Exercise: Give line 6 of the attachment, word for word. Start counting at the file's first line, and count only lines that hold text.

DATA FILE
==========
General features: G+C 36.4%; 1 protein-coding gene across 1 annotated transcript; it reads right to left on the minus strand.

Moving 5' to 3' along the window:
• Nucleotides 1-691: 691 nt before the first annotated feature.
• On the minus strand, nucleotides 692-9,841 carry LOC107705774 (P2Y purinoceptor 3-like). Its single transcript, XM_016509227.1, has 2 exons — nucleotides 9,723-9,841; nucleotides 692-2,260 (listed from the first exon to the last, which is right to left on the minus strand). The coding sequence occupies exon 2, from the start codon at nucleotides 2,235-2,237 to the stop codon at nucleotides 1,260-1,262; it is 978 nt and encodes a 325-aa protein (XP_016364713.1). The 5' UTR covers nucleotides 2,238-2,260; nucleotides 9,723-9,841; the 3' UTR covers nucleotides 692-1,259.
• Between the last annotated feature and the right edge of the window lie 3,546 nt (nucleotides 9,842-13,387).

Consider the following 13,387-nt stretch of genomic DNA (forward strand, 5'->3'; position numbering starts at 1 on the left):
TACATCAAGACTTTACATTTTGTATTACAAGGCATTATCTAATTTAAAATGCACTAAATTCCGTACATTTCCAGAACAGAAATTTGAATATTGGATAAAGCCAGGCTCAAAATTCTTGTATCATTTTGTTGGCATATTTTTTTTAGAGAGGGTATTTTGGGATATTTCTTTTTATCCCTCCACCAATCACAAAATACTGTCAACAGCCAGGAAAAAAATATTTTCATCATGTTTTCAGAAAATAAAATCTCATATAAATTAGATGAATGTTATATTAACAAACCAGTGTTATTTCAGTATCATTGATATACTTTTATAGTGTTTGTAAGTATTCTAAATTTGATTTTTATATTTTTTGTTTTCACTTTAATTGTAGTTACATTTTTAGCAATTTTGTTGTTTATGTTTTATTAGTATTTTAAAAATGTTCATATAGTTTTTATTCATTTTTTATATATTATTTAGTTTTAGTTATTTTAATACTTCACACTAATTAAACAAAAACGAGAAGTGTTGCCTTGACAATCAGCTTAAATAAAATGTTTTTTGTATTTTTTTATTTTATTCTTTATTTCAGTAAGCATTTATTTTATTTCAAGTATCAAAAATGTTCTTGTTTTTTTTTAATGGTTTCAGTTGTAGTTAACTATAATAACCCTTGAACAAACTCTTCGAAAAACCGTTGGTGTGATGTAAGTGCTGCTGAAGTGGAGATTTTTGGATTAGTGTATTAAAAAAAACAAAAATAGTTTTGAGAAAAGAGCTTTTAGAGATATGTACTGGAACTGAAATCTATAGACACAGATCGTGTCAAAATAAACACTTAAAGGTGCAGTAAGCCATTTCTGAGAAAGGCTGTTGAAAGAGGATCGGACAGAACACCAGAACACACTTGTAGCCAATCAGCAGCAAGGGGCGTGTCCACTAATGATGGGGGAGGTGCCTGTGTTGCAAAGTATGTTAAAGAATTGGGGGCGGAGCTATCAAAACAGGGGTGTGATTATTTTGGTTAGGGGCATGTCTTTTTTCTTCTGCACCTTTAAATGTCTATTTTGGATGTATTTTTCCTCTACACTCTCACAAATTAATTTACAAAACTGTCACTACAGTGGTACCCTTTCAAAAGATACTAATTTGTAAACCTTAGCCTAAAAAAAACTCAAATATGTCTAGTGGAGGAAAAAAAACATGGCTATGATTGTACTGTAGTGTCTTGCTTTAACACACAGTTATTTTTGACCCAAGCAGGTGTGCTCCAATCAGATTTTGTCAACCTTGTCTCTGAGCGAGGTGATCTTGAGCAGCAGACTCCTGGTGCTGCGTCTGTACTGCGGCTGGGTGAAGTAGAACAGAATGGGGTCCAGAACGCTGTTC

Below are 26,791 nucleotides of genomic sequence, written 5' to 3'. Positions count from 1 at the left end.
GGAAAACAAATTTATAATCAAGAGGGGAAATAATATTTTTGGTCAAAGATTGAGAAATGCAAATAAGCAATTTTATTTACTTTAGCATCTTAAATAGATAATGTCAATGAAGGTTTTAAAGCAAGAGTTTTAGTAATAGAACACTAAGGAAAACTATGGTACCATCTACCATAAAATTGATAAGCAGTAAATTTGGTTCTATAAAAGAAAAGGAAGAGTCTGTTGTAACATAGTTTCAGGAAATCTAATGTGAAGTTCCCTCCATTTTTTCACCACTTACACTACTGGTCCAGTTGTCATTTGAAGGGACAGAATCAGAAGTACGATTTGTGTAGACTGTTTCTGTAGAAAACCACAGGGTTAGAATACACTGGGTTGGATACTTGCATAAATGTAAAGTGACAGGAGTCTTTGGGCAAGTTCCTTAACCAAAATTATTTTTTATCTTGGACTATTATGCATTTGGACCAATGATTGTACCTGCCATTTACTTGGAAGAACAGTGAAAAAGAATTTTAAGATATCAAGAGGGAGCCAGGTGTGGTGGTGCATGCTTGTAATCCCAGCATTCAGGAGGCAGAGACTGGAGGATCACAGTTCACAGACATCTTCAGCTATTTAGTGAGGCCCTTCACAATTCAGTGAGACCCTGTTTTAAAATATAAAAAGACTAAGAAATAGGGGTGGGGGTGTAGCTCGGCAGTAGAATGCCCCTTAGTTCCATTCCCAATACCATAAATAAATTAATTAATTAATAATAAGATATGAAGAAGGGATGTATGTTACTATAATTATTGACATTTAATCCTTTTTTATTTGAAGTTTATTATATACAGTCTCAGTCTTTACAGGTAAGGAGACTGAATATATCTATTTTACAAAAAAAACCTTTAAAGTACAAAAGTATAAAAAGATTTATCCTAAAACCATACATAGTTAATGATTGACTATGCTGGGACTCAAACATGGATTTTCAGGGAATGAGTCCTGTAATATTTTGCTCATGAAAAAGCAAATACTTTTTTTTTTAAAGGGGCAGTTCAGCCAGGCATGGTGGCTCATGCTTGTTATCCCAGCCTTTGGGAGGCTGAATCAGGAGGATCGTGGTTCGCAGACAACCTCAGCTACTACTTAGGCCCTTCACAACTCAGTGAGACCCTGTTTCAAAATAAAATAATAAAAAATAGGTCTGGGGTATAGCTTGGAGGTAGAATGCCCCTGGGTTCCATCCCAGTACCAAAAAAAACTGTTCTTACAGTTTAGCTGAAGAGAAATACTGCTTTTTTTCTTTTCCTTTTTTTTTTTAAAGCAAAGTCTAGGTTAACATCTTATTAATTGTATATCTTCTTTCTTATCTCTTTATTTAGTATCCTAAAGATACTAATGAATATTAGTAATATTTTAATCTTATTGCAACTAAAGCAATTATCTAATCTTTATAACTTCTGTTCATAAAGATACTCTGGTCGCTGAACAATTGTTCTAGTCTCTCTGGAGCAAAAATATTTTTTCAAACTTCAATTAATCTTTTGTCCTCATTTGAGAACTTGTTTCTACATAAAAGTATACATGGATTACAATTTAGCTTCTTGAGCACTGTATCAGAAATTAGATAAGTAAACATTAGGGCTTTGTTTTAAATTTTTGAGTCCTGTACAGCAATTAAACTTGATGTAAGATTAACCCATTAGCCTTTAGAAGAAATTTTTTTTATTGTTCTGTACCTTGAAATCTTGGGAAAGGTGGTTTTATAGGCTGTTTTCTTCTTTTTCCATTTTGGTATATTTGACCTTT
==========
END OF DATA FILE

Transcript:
Consider the following 13,387-nt stretch of genomic DNA (forward strand, 5'->3'; position numbering starts at 1 on the left):